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2011 Baylor Preview
Baylor QB Robert Griffin
Baylor QB Robert Griffin
Posted Jul 15, 2011 2011 Preview - Baylor Bears

Baylor Bears

Preview 2011

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By Pete Fiutak

Head coach: Art Briles
4th year: 15-22
9th year overall: 49-50
Returning Lettermen:
Off. 25, Def. 23, ST 4
Lettermen Lost: 14
Ten Best Baylor Players
1. QB Robert Griffin, Jr.
2. WR Kendall Wright, Sr.
3. OT Cyril Richardson, Soph.
4. WR Josh Gordan, Jr.
5. LB Elliot Coffey, Sr.
6. WR Tevin Reese, Soph.
7. WR Terrance Williams, Jr.
8. DE Tevin Elliott, Soph.
9. DT Nicholas Jean-Baptiste, Sr.
10. S Ahmad Dixon, Soph.
2011 Schedule

Sep. 3 TCU
Sep. 17 Stephen F. Austin
Sep. 24 Rice
Oct. 1 at Kansas State
Oct. 8 Iowa State
Oct. 15 at Texas A&M
Oct. 22 Texas
Oct. 29 at Oklahoma State
Nov. 5 Missouri
Nov. 12 at Kansas
Nov. 19 Oklahoma
Nov. 26 Texas Tech

Sometimes a true believer head coach like Art Briles is so focused on succeeding and so bent on making the program a living, breathing winner that it’s hard to take a step back and realize what has been accomplished. The 2010 season might have ended with an ugly thud, but instead of seeing the campaign as half-empty, and with a sense of unfinished business, it’s not a bad thing to focus a bit on what happened.

Coaches don’t like to live in the past in any way and always want to keep moving forward, but Briles showed that yes, it is possible to win at Baylor, and yes, it isn’t crazy to come up with reasonable explanations to be a winner. The program that didn’t get to a bowl game since the Big 12 was formed, and failed to come up with a winning season since 1995, got to seven wins, got to a bowl game, and created and excitement and buzz going into November.

It doesn’t matter that Texas might have been bad, weird, and lifeless; for Baylor to go into Austin and come away with a win is impressive. It doesn’t matter that the only win over a team that went to a bowl game came at home against Kansas State, and it doesn’t matter that the record was padded with wins over Sam Houston State, Buffalo, Rice, and Kansas. Baylor is Baylor, and it had easy schedules before and wasn’t able to do anything with them. There was a time when the Baylor Bears were 7-2 and had their Big 12 title dreams there for the taking.

Alright, enough with the pleasantries. The team stunk after Halloween.

Reality came calling when the tough part of the schedule kicked up with a trip to Oklahoma State, Texas A&M, and Oklahoma on the slate to finish up the Big 12 season, and the Bears got obliterated allowing a total of 150 in the three games. But that didn’t really matter, considering the Cowboys, Aggies, and Sooners were loaded. The big problem was the way the team melted down both physically, and apparently mentally, in the blowout Texas Bowl loss to Illinois.

Illinois was a team that should’ve been Baylor’s own size, at least in terms of matchups and stature, and the game was a joke with the Illini running game flying for 291 yards and four scores, and Nathan Scheelhaase completing 18-of-23 passes for 242 yards in the blowout. So while it really is important for Baylor to realize what an accomplishment last season was, the carrot is still out there to go grab after to show that it wasn’t all a mirage.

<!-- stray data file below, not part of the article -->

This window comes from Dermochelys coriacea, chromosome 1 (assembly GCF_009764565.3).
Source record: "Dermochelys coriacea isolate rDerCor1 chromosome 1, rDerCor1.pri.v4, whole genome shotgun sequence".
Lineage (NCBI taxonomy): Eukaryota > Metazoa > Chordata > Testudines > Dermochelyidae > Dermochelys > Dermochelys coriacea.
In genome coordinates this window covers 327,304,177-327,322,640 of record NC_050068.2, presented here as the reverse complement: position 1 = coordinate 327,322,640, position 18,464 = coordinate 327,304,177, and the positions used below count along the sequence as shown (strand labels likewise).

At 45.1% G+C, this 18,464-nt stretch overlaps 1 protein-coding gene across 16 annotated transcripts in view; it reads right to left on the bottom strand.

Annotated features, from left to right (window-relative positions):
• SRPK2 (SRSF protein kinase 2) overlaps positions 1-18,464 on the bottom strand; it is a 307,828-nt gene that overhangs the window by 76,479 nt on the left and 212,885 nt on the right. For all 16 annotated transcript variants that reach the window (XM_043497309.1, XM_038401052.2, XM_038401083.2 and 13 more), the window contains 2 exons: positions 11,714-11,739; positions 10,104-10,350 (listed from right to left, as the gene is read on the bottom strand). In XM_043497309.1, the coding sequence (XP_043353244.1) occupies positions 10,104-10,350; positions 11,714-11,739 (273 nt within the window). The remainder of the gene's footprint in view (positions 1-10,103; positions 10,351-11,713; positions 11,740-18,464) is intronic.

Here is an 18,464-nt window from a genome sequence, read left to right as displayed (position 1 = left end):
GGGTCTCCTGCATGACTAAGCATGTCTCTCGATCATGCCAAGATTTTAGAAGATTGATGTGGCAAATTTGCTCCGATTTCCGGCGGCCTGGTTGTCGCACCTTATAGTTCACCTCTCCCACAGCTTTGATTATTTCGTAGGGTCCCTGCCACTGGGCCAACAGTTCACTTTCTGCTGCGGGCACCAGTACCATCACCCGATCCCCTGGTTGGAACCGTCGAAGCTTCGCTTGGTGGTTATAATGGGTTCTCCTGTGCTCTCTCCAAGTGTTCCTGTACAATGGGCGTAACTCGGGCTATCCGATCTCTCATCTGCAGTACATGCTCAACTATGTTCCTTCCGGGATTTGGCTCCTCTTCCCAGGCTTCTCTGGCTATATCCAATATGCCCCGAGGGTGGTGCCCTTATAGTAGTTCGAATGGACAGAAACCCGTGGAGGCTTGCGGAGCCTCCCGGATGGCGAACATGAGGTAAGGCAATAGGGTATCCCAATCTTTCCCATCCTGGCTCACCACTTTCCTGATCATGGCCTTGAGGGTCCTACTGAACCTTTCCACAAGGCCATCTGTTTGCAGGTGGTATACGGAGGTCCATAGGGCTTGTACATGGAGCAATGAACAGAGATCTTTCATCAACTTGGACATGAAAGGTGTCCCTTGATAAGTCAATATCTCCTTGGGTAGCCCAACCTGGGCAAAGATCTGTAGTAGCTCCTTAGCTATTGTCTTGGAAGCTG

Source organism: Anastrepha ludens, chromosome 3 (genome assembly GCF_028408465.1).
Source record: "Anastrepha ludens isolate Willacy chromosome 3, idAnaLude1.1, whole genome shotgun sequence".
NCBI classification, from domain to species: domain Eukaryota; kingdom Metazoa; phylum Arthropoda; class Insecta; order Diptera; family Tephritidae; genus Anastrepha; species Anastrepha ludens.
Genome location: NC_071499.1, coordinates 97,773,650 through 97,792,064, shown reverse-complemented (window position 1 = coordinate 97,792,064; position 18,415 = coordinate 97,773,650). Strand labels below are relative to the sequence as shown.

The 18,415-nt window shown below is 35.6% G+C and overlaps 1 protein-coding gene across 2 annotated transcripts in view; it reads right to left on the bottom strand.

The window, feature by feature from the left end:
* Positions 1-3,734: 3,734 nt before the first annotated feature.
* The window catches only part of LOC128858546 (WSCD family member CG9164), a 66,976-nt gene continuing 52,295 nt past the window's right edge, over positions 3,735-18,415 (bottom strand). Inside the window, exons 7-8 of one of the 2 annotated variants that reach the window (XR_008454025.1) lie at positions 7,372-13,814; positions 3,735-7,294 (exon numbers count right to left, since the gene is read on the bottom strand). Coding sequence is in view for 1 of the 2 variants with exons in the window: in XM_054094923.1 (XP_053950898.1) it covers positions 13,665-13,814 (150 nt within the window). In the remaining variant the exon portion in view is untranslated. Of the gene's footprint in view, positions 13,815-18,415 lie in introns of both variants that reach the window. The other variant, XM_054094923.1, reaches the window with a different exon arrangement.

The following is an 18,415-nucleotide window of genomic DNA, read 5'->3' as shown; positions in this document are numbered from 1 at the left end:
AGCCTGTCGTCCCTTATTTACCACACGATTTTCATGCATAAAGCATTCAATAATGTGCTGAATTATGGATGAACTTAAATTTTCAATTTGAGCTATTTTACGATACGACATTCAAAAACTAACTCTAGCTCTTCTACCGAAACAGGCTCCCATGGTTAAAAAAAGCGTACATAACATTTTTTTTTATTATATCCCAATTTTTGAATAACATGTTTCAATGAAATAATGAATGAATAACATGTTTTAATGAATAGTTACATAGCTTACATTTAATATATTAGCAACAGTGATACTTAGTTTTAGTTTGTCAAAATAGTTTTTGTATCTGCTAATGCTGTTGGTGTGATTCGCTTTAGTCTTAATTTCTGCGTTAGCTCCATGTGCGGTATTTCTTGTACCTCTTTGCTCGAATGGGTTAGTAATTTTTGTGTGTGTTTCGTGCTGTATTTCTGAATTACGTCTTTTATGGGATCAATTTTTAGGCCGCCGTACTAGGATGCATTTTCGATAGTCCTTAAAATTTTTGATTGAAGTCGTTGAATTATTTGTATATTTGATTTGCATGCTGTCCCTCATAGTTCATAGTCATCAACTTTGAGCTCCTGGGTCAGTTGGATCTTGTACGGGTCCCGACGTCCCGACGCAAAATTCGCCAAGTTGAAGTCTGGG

Robert Griffin is back to lead an offense that should be even more explosive. The experience is there up front, and the speed is in place in the backfield to crank out a big season on the ground. The receivers won’t get any attention in a conference with Oklahoma, Oklahoma State, and Missouri boasting three of the best corps in the country, but it’s beyond loaded with Kendall Wright leading the way.

The defense has to overcome a late season collapse to be decent, and new defensive coordinator Phil Bennett is going to try to generate a pass rush that was a distant rumor last season. There’s speed and athleticism in the defensive backfield, and there’s decent size up front, but the team has a long way to go after finishing 104th in the nation in total defense.

Briles is in his fourth year, and he has done wonders. Just to get to this point was something to highlight and celebrate, and now more miracles have to happen. The schedule is tougher, with two of the easier Big 12 games against Kansas and Kansas State on the road, and there’s no margin for error, but Briles has had to deal with bigger challenges.

What to watch for on offense: Can the offense work even more about the passing game? It’s a common misconception that Baylor was just a running team last year, and the ground attack was fantastic with Jay Finley and Robert Griffin helping the Bears average 195 yards per game. The passing game was even better finishing 19th in the nation and third in the Big 12 in efficiency with Griffin coming into his own even more as a passer. Kendall Wright and Josh Gordon each caught seven touchdown passes, and they’re both back. Four of the top five receivers are back for an attack that should be able to keep up with almost everyone. The Bears are equipped for shootouts.